A Vindication of the Rights of Woman | Study Guide

Mary Wollstonecraft

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A Vindication of the Rights of Woman | Chapter 2 : The Prevailing Opinion of a Sexual Character Discussed | Summary

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Summary

  • Wollstonecraft claims differences between men and women are largely because of how girls are raised. She acknowledges qualities men complain about in women; Wollstonecraft calls these "the natural effect of ignorance" because society teaches women that being beautiful is all that matters.
  • She argues education should be shaped to each individual person, but it should also reflect "the opinions and manners of the society they live in." Unfortunately for women, society strictly limits female education. Wollstonecraft argues the best education will "enable the individual to attain such habits of virtue as will render it independent."
  • Objecting to how men write about female education, Wollstonecraft says they have made women "more artificial, weak characters, than they would otherwise have been." Rousseau is a particular target. Wollstonecraft criticizes his idealized view of women, which is represented in his character Sophie, who is "captivating" but "grossly unnatural." She objects to Rousseau's claim that a woman should be "made a coquettish slave in order to render her a more alluring object of desire."
  • Wollstonecraft also disapproves of Dr. Gregory's book, A Father's Legacy to his Daughters. Gregory believes women are naturally fond of dressing up, but Wollstonecraft asserts that a woman focuses on clothes because a well-dressed woman commands attention. She says Gregory tells women to lie about ways in which they are not "typical" and that he also recommends a woman never tell her husband how much she loves him. Wollstonecraft fiercely rejects such deceptions.
  • She argues men should not be made responsible for women's moral and intellectual growth. If men became perfect at "maturity," maybe his wife could depend on him to guide her, but adult men "are often only overgrown children ... if the blind lead the blind, one need not come from heaven to tell us the consequence."
  • Wollstonecraft claims love should "not be allowed to dethrone superior powers," arguing marrying for love is not always a practical choice. Instead, she writes that a good marriage should be based on friendship rather than love.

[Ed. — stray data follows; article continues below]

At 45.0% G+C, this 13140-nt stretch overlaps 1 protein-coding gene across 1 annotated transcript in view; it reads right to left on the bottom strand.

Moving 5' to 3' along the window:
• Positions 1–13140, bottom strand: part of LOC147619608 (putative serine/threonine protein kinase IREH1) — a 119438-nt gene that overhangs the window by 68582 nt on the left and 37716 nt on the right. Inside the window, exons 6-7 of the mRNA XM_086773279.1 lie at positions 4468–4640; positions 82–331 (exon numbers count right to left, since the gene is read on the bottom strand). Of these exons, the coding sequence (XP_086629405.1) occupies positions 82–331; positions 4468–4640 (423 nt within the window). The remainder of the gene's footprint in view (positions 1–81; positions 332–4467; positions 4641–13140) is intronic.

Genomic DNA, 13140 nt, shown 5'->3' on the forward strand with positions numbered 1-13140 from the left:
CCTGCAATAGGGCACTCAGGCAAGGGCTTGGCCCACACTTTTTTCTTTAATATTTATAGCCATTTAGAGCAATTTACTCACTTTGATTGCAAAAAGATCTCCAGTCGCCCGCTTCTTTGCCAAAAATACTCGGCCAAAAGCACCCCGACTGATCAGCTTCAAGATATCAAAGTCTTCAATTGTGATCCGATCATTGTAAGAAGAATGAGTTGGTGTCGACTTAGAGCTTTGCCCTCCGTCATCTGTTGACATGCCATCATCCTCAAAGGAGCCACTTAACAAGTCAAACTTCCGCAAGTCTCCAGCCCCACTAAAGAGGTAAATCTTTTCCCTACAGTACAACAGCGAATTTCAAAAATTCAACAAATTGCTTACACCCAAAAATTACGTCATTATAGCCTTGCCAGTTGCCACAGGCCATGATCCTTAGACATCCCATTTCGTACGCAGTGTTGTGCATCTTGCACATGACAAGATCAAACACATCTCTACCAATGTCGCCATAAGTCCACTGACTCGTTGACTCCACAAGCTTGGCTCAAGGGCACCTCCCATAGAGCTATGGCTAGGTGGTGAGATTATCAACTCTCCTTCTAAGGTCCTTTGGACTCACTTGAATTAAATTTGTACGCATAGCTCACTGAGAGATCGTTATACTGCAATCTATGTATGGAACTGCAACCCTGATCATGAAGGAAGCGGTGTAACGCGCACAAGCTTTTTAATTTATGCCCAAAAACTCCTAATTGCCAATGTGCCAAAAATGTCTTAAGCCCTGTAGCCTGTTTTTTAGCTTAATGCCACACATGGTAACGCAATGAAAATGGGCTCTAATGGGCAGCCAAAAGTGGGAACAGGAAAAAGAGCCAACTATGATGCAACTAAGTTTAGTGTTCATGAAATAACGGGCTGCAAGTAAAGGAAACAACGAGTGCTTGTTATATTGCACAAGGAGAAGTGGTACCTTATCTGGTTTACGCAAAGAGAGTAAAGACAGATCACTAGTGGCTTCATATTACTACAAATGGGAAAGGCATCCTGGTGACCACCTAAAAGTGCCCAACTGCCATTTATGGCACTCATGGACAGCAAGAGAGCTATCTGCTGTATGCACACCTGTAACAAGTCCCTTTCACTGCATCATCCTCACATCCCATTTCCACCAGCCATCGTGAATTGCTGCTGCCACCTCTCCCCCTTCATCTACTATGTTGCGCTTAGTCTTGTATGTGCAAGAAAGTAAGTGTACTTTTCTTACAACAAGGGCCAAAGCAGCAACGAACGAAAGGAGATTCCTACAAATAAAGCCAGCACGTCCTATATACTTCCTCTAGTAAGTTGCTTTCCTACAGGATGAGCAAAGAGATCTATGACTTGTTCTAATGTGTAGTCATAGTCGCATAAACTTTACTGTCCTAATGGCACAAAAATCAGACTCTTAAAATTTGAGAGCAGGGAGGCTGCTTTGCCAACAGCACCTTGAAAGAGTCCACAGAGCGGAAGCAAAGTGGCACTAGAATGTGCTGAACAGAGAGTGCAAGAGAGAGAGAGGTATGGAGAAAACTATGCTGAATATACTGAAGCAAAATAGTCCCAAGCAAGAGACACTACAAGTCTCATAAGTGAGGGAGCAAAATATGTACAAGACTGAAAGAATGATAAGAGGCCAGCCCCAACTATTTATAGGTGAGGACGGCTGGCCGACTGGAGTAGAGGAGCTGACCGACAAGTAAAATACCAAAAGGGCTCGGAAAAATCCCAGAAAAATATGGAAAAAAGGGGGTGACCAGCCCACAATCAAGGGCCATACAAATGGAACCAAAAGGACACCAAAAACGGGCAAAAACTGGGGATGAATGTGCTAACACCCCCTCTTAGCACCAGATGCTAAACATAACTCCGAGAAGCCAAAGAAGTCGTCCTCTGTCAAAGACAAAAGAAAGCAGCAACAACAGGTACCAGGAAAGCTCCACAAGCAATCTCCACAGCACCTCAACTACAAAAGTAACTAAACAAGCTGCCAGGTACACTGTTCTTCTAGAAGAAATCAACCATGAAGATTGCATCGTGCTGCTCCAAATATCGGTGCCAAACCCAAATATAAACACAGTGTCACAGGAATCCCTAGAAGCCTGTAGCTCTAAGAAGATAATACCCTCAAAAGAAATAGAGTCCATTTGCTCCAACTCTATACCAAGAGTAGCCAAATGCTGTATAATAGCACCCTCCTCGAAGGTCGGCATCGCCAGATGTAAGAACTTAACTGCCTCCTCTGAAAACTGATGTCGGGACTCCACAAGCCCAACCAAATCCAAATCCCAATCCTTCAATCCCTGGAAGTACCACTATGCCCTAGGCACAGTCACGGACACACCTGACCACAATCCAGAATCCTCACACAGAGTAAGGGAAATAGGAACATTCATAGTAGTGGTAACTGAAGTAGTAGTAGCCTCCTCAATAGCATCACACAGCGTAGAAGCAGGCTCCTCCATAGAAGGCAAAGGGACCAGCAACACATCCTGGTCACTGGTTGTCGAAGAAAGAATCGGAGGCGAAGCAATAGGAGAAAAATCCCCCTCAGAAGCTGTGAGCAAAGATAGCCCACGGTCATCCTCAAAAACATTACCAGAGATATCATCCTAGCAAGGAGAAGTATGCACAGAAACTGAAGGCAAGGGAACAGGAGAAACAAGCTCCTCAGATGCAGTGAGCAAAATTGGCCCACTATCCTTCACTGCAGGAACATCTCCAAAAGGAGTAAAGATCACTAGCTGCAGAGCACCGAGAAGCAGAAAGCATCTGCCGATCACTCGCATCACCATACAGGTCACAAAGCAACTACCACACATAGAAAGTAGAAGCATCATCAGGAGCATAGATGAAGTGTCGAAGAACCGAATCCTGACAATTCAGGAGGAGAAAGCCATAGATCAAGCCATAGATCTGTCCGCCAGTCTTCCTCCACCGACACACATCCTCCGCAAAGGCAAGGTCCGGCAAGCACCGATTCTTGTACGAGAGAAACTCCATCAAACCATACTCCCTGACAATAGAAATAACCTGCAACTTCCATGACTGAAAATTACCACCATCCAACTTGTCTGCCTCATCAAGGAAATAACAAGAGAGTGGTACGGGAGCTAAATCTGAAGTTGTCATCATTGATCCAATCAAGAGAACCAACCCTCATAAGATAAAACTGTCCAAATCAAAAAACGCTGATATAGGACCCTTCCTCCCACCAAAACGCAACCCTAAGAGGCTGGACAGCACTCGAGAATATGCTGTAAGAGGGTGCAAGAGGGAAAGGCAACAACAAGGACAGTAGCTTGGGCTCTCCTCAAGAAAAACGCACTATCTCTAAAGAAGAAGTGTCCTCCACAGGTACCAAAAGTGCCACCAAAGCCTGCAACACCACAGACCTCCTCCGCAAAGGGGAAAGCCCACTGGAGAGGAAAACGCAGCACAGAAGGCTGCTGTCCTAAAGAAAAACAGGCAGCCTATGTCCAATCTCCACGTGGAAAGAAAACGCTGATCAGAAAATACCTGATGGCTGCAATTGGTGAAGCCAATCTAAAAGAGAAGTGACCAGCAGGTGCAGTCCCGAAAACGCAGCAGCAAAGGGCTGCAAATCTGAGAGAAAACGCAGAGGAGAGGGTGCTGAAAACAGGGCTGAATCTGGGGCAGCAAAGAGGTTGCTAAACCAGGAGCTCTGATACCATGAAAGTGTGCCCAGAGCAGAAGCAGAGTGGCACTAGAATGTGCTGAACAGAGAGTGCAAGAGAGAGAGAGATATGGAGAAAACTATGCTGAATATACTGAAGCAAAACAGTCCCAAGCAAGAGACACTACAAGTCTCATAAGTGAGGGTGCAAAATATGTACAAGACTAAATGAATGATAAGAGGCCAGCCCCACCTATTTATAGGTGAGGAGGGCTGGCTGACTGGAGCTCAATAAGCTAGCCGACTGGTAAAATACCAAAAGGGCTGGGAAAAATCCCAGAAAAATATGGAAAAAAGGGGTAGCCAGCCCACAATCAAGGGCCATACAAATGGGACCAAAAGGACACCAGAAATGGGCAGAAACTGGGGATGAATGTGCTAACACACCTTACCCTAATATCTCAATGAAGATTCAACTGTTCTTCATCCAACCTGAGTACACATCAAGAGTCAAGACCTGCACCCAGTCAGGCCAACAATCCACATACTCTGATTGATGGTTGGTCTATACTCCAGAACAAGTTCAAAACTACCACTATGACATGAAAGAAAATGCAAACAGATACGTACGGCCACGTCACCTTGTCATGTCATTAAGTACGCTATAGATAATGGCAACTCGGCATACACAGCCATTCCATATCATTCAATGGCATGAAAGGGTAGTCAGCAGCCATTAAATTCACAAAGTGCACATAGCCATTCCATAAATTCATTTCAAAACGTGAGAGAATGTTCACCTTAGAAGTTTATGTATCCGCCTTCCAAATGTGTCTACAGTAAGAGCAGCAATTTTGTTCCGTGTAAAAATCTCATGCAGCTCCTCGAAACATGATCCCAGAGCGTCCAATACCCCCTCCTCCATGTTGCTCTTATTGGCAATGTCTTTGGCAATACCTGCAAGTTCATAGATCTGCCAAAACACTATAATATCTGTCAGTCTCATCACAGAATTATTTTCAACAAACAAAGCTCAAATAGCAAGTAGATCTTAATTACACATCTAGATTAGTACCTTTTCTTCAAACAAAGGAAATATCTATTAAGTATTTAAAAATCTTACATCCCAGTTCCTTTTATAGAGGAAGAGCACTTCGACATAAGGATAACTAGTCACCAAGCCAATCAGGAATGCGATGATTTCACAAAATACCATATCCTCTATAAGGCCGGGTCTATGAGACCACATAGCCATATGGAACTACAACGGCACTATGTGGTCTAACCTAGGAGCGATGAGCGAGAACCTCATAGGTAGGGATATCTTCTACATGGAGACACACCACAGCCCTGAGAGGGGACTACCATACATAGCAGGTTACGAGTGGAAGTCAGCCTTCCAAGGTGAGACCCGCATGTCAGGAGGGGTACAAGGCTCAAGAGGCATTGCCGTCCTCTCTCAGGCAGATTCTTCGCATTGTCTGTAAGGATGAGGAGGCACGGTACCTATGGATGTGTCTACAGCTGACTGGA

• From a theological perspective, Wollstonecraft states that a woman's education prepares her for marriage, yet the Bible says there is no marriage in Heaven. Using a rhetorical question, she asks readers: how are women prepared to go to Heaven given the education they receive?
  • Wollstonecraft asserts women's feelings of inferiority have increased because of their treatment. She claims women must be given room to develop and "then determine where the whole sex must stand in the intellectual scale." If, after they are given opportunities, women do not prove equals to men, then men's superiority will be clear. Just as kings do not always prove to be better than ordinary men, Wollstonecraft suggests that men will not always be better than women: "As sound politics diffuse liberty, mankind, including woman, will become more wise and virtuous."

Analysis

Having written broadly about equality and society, Wollstonecraft now turns to her main issue: women's education. Wollstonecraft experienced the education—or lack thereof—of a typical middle-class English girl as she grew up. She also ran a school for girls, served as a governess, and published her Thoughts on the Education of Daughters. In 1792 a woman would not be considered an expert, but Wollstonecraft was, in fact, an expert on women's education. She demolishes one of the most common beliefs about women's education at the time: that men should manage women's education for them. In this section she moves from more broadly accepted principles to her women-specific arguments. She reminds the reader that kings and courtiers are not always better than the common man—a point that would find favor among most of her readers—then transfers that argument to men and women, suggesting not all men are always better than all women.

Just in case the logical argument is not sufficient, Wollstonecraft throws in an emotional/spiritual appeal, suggesting women's immortal souls may be endangered by their poor education. She rejects virtually everything previously written on this topic, particularly targeting Rousseau and Dr. Gregory. Rousseau's book Emile, published almost 30 years earlier, is a natural target for Wollstonecraft; it is guaranteed to inflame any supporter of female education. Rousseau describes the ideal education for a young man, Emile, to develop as a moral and virtuous person. Wollstonecraft might have few arguments if he had stopped there, but Rousseau also weighs in on the education of Sophie, Emile's intended wife. Sophie is taught to be submissive to Emile and to please him. Rousseau does not think women are stupider than men, but he consigns them to what he views as their "natural" role. This is precisely what Wollstonecraft is fighting against and it will not be the last time Wollstonecraft argues against Rousseau.

Wollstonecraft also objects to Dr. Gregory's A Father's Legacy to his Daughters, a far less lofty tome than Rousseau's works. Gregory was a physician who advised his daughters on how to live their lives. His book was a popular gift to young ladies in the 18th century. Gregory's advice was predictable, but Wollstonecraft vehemently disagreed with much of it, especially with the suggestion women should lie and deceive to make themselves "acceptable" by societal standards.

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